Mon. Both by myself and many other friends:
But he, his own affections' counsellor,
Is to himself-I will not say how true-
But to himself so secret and so close,

So far from sounding and discovery,
As is the bud bit with an envious worm,
Ere he can spread his sweet leaves to the air,
Or dedicate his beauty to the sun.

Could we but learn from whence his sorrows grow,
We would as willingly give cure as know.

Enter ROMEO.

Ben. Good morrow, cousin.

Rom.
Ben. But new struck nine.

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Ben. See, where he comes: so please you, step aside; I'll know his grievance, or be much denied.

Mon. I would thou wert so happy by thy stay, To hear true shrift. Come, madam, let's away. [Exeunt Montague and Lady.

Is the day so young?

ROMEO AND JULIET.

Rom.

Ay me! sad hours seem long.
Was that my father that went hence so fast?
What sadness lengthens Romeo's hours?
Rom. Not having that, which, having, makes them short.

Ben. It was.

Ben. In love?

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Rom. Out-
Ben. Of love?

Rom. Out of her favour, where I am in love.
Ben. Alas, that love, so gentle in his view,
Should be so tyrannous and rough in proof!

Rom. Alas, that love, whose view is muffled still,
Should, without eyes, see pathways to his will!
O me! What fray was here?
Where shall we dine?
Yet tell me not, for I have heard it all.
Here's much to do with hate, but more with love.
Why, then, O brawling love! O loving hate!
O any thing, of nothing first create!
O heavy lightness! serious vanity!
Mis-shapen chaos of well-seeming forms!
Feather of lead, bright smoke, cold fire, sick health!
Still-waking sleep, that is not what it is!
This love feel I, that feel no love in this.
Dost thou not laugh?

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No, coz, I rather weep.
Ben.
Rom. Good heart, at what?
Ben.

At thy good heart's oppression. 190
Rom. Why, such is love's transgression.
Griefs of mine own lie heavy in my breast,
Which thou wilt propagate, to have it prest
With more of thine: this love that thou hast shown
Doth add more grief to too much of mine own.
Love is a smoke raised with the fume of sighs;
Being purged, a fire sparkling in lovers' eyes;
Being vex'd, a sea nourish'd with lovers' tears:
What is it else? a madness most discreet,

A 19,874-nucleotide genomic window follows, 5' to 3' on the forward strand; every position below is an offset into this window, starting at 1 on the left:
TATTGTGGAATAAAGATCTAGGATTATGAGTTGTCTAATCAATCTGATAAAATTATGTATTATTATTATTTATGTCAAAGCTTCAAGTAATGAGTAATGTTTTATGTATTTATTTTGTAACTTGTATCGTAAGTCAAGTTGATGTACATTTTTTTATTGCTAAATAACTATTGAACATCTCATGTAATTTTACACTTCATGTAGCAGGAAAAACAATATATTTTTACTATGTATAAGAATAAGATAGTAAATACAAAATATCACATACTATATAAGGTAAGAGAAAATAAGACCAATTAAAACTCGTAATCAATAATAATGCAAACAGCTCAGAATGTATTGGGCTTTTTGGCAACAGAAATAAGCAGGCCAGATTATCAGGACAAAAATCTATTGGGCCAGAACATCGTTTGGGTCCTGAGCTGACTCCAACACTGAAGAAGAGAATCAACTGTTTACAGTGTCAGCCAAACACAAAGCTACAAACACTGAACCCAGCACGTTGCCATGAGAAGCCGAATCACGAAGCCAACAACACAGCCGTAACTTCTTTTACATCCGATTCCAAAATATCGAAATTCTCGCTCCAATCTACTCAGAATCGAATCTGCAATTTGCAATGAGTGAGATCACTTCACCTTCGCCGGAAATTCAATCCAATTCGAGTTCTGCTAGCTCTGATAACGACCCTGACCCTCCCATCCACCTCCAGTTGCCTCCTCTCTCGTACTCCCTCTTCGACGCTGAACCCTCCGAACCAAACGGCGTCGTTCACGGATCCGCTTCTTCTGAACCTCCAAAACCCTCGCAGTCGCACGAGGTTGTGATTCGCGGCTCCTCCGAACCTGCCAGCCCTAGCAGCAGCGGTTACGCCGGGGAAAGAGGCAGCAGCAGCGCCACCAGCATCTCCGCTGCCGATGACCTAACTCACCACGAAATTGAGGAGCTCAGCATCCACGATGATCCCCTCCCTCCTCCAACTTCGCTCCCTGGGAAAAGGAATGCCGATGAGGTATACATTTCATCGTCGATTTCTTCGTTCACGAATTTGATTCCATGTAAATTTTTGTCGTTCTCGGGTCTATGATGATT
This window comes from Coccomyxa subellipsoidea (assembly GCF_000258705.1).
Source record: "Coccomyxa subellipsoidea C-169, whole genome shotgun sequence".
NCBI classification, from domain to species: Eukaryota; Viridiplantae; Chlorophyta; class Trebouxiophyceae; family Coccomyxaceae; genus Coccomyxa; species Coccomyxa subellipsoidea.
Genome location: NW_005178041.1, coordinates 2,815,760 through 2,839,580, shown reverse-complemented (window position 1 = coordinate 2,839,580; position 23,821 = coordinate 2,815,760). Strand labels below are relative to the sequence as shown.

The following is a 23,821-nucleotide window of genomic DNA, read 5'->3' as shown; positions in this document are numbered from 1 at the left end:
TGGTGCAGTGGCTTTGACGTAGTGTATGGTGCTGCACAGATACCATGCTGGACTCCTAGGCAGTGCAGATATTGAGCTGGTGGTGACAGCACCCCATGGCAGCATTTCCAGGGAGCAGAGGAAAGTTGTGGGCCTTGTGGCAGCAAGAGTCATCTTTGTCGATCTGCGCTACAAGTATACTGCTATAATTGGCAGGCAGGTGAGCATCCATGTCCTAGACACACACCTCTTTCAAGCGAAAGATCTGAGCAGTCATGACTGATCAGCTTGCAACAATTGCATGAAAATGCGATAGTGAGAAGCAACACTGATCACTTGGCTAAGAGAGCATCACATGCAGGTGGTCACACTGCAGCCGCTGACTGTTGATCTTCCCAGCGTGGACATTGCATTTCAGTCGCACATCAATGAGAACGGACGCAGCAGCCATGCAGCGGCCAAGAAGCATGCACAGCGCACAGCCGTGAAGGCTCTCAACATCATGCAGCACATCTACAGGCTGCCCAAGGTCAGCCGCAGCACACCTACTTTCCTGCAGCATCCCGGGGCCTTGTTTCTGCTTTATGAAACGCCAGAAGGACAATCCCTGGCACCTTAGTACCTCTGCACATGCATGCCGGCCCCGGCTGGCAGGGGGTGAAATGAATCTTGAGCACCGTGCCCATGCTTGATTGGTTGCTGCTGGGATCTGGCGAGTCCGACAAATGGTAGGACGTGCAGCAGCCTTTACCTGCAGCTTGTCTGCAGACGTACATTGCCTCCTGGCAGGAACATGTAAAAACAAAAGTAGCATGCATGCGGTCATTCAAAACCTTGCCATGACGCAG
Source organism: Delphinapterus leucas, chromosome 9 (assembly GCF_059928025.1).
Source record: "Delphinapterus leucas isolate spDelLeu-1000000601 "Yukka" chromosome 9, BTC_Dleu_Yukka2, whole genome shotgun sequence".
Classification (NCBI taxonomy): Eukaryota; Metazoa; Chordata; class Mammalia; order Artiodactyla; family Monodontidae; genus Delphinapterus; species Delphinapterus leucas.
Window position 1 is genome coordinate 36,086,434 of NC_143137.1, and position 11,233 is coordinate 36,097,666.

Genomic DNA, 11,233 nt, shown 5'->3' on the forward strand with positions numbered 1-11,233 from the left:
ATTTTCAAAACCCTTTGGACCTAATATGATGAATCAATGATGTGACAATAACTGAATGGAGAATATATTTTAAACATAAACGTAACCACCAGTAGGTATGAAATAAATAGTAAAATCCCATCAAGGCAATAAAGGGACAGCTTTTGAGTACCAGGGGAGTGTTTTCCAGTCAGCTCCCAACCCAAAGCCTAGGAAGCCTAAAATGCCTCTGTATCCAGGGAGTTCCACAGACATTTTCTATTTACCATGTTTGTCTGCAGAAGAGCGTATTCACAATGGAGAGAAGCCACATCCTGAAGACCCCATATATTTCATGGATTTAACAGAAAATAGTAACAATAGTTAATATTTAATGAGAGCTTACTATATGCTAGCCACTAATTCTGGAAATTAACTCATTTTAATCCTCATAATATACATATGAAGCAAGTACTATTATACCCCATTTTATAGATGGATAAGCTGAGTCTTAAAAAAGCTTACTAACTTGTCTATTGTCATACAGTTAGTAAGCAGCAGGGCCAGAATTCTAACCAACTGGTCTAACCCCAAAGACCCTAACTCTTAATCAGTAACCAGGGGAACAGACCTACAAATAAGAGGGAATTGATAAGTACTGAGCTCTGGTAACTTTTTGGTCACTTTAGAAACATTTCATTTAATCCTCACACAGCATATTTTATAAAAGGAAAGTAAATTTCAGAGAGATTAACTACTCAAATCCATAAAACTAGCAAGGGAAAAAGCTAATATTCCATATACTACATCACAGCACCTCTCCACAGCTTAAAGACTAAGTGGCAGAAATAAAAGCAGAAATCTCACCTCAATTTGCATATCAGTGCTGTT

A choking gall and a preserving sweet.
Farewell, my coz.

Ben.

Soft! I will go along;
And if you leave me so, you do me wrong.
Rom. Tut, I have lost myself; I am not here;
This is not Romeo, he's some other where.

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Ben. Tell me in sadness, who is that you love.
Rom. What, shall I groan and tell thee?
Ben.

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Groan? why, no;

But sadly tell me who.

Rom. Bid a sick man in sadness make his will:
Ah, word ill urged to one that is so ill!

In sadness, cousin, I do love a woman.

Ben. I aim'd so near, when I supposed you loved. Rom. A right good mark-man! And she's fair I love. Ben. A right fair mark, fair coz, is soonest hit. Rom. Well, in that hit you miss: she'll not be hit With Cupid's arrow; she hath Dian's wit; And, in strong proof of chastity well arm'd, From love's weak childish bow she lives unharm'd. She will not stay the siege of loving terms, Nor bide the encounter of assailing eyes, Nor ope her lap to saint-seducing gold: O, she is rich in beauty, only poor,

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That when she dies with beauty dies her store.

Ben. Then she hath sworn that she will still live chaste?

SCENE II. A street.

Enter CAPULET, PARIS, and Servant.

Cap. But Montague is bound as well as I,
In penalty alike; and 'tis not hard, I think,
For men so old as we to keep the peace.

Par. Of honourable reckoning are you both;
And pity 'tis you lived at odds so long.
But now, my lord, what say you to my suit?

Rom. She hath, and in that sparing makes huge waste,
For beauty starved with her severity
Cuts beauty off from all posterity.
She is too fair, too wise, wisely too fair,
To merit bliss by making me despair:

She hath forsworn to love, and in that vow
Do I live dead that live to tell it now.

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Ben. Be ruled by me, forget to think of her. Rom. O, teach me how I should forget to think. Ben. By giving liberty unto thine eyes; Examine other beauties.

Rom.

"Tis the way
To call hers exquisite, in question more:
These happy masks that kiss fair ladies' brows
Being black put us in mind they hide the fair;
He that is strucken blind cannot forget
The precious treasure of his eyesight lost:
Show me a mistress that is passing fair,
What doth her beauty serve, but as a note
Where I may read who pass'd that passing fair?
Farewell: thou canst not teach me to forget.

Ben. I'll pay that doctrine, or else die in debt. [Exeunt.